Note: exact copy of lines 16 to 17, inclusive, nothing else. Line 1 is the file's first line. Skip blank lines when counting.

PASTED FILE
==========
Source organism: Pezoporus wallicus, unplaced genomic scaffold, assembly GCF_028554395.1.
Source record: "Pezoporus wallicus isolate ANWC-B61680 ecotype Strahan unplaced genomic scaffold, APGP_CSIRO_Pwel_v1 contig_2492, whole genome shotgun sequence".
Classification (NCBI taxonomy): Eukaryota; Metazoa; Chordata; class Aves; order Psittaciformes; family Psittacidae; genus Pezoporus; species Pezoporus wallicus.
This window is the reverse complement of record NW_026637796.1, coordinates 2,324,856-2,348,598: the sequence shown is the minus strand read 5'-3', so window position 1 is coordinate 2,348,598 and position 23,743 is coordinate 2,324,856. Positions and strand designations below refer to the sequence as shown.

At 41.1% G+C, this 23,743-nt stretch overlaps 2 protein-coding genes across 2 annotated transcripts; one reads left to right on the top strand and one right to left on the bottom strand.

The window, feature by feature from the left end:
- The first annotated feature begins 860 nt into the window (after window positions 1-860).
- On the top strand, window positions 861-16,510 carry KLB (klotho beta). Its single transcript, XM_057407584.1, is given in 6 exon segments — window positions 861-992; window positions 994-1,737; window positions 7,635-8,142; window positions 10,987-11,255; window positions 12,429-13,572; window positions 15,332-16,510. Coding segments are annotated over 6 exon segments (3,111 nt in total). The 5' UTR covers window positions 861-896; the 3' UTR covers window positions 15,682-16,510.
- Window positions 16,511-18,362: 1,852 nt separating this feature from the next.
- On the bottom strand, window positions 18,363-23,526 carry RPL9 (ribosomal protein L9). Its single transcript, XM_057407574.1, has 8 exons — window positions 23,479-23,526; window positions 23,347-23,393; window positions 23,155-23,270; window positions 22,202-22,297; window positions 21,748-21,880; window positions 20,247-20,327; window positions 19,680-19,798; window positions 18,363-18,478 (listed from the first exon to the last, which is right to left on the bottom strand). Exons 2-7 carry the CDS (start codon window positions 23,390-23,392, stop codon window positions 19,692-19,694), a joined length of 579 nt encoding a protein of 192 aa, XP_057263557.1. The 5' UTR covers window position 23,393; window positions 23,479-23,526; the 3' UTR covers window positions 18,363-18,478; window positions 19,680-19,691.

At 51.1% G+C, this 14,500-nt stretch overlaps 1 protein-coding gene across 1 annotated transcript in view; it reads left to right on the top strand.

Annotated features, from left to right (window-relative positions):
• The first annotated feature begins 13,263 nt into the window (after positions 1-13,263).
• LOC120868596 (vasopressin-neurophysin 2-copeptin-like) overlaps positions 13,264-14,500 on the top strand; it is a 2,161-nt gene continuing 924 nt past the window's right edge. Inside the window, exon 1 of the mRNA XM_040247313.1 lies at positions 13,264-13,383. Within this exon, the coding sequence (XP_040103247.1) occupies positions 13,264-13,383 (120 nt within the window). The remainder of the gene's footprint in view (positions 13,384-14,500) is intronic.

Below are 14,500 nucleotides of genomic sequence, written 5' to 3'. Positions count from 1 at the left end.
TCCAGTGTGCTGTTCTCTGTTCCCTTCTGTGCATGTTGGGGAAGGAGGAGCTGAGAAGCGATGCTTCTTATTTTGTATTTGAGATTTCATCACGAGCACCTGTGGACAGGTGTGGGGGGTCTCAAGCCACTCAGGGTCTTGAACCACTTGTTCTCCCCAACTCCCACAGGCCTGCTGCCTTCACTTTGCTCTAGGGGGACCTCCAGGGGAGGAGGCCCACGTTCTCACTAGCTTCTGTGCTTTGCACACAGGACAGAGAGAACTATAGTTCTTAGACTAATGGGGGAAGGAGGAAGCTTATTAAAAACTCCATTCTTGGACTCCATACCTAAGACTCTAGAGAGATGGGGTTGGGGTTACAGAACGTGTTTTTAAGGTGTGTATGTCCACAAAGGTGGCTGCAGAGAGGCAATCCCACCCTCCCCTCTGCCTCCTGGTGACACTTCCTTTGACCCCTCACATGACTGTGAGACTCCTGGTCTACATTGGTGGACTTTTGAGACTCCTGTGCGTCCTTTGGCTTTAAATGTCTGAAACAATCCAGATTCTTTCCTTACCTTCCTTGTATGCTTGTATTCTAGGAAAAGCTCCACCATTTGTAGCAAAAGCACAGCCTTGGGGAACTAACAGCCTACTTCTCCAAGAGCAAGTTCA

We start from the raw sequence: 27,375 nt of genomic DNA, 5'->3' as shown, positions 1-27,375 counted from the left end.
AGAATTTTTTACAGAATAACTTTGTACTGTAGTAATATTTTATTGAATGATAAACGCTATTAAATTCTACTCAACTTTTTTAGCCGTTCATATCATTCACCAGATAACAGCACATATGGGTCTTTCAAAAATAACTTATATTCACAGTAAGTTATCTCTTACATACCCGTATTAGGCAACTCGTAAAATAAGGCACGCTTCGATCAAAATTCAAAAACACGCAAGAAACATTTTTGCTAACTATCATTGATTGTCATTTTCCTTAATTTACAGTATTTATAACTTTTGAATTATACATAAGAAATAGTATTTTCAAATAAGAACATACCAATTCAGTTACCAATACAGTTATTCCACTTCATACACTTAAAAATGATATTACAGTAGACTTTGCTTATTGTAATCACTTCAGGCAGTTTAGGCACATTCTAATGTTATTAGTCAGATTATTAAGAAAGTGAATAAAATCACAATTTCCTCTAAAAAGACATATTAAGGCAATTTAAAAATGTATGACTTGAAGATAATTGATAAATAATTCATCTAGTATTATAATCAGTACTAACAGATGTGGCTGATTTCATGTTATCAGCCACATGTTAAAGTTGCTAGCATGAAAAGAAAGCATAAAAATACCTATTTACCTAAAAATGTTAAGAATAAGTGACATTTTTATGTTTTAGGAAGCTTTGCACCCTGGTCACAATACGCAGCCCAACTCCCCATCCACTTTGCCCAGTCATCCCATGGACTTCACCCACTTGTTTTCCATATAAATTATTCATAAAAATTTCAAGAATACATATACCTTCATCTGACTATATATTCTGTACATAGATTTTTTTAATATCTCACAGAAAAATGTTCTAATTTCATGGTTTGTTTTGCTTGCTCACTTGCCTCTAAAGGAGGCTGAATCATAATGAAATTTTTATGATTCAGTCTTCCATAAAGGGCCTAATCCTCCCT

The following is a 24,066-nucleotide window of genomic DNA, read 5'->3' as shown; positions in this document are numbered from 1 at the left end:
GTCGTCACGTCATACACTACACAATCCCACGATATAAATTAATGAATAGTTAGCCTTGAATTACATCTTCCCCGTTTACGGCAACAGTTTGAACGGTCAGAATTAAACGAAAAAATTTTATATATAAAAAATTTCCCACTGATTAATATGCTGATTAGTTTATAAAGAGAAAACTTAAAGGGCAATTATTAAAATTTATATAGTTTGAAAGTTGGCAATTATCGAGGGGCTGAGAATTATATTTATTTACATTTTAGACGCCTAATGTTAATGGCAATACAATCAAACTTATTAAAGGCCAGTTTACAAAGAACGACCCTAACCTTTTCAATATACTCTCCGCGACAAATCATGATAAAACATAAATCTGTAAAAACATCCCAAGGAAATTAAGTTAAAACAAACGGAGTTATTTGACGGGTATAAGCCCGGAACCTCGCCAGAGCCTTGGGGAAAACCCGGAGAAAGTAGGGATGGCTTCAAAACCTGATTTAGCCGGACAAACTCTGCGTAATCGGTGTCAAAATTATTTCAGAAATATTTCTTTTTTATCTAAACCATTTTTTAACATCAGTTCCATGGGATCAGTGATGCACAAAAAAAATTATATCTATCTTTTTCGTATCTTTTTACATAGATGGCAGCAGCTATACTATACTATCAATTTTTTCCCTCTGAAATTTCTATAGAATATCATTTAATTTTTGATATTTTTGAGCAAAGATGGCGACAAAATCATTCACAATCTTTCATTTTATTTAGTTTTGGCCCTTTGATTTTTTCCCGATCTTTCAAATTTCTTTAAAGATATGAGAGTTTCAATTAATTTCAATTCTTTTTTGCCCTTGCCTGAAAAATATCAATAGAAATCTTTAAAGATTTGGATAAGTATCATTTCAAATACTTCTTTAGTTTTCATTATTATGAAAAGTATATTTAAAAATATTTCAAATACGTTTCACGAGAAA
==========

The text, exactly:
TCCAGTGTGCTGTTCTCTGTTCCCTTCTGTGCATGTTGGGGAAGGAGGAGCTGAGAAGCGATGCTTCTTATTTTGTATTTGAGATTTCATCACGAGCACCTGTGGACAGGTGTGGGGGGTCTCAAGCCACTCAGGGTCTTGAACCACTTGTTCTCCCCAACTCCCACAGGCCTGCTGCCTTCACTTTGCTCTAGGGGGACCTCCAGGGGAGGAGGCCCACGTTCTCACTAGCTTCTGTGCTTTGCACACAGGACAGAGAGAACTATAGTTCTTAGACTAATGGGGGAAGGAGGAAGCTTATTAAAAACTCCATTCTTGGACTCCATACCTAAGACTCTAGAGAGATGGGGTTGGGGTTACAGAACGTGTTTTTAAGGTGTGTATGTCCACAAAGGTGGCTGCAGAGAGGCAATCCCACCCTCCCCTCTGCCTCCTGGTGACACTTCCTTTGACCCCTCACATGACTGTGAGACTCCTGGTCTACATTGGTGGACTTTTGAGACTCCTGTGCGTCCTTTGGCTTTAAATGTCTGAAACAATCCAGATTCTTTCCTTACCTTCCTTGTATGCTTGTATTCTAGGAAAAGCTCCACCATTTGTAGCAAAAGCACAGCCTTGGGGAACTAACAGCCTACTTCTCCAAGAGCAAGTTCA

We start from the raw sequence: 27,375 nt of genomic DNA, 5'->3' as shown, positions 1-27,375 counted from the left end.